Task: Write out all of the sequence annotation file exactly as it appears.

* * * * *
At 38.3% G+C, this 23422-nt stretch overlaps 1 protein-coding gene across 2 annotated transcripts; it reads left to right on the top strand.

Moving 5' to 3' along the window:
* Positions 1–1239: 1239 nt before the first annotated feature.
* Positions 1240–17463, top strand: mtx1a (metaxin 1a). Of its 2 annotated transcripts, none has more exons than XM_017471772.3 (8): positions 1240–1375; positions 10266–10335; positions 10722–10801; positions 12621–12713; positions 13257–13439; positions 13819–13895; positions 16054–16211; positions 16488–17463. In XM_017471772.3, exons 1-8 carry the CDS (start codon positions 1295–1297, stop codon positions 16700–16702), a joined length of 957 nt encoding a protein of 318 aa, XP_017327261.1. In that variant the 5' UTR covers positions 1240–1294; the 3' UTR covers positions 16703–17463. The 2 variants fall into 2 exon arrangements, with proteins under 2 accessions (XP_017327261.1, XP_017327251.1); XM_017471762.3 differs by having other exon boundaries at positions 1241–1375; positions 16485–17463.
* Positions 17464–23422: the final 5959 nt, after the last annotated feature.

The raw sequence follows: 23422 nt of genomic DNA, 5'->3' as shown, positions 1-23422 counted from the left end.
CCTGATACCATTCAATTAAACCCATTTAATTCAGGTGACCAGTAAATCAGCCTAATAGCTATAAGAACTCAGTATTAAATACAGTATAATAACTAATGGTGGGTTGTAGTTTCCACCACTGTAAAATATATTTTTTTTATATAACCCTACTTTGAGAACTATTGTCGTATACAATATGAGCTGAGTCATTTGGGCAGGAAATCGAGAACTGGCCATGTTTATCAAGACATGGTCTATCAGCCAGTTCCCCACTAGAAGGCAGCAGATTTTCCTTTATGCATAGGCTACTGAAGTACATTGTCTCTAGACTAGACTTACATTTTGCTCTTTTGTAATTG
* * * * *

At 38.3% G+C, this 23422-nt stretch overlaps 1 protein-coding gene across 2 annotated transcripts; it reads left to right on the top strand.

Moving 5' to 3' along the window:
* Positions 1–1239: 1239 nt before the first annotated feature.
* Positions 1240–17463, top strand: mtx1a (metaxin 1a). Of its 2 annotated transcripts, none has more exons than XM_017471772.3 (8): positions 1240–1375; positions 10266–10335; positions 10722–10801; positions 12621–12713; positions 13257–13439; positions 13819–13895; positions 16054–16211; positions 16488–17463. In XM_017471772.3, exons 1-8 carry the CDS (start codon positions 1295–1297, stop codon positions 16700–16702), a joined length of 957 nt encoding a protein of 318 aa, XP_017327261.1. In that variant the 5' UTR covers positions 1240–1294; the 3' UTR covers positions 16703–17463. The 2 variants fall into 2 exon arrangements, with proteins under 2 accessions (XP_017327261.1, XP_017327251.1); XM_017471762.3 differs by having other exon boundaries at positions 1241–1375; positions 16485–17463.
* Positions 17464–23422: the final 5959 nt, after the last annotated feature.

The raw sequence follows: 23422 nt of genomic DNA, 5'->3' as shown, positions 1-23422 counted from the left end.
CCTGATACCATTCAATTAAACCCATTTAATTCAGGTGACCAGTAAATCAGCCTAATAGCTATAAGAACTCAGTATTAAATACAGTATAATAACTAATGGTGGGTTGTAGTTTCCACCACTGTAAAATATATTTTTTTTATATAACCCTACTTTGAGAACTATTGTCGTATACAATATGAGCTGAGTCATTTGGGCAGGAAATCGAGAACTGGCCATGTTTATCAAGACATGGTCTATCAGCCAGTTCCCCACTAGAAGGCAGCAGATTTTCCTTTATGCATAGGCTACTGAAGTACATTGTCTCTAGACTAGACTTACATTTTGCTCTTTTGTAATTG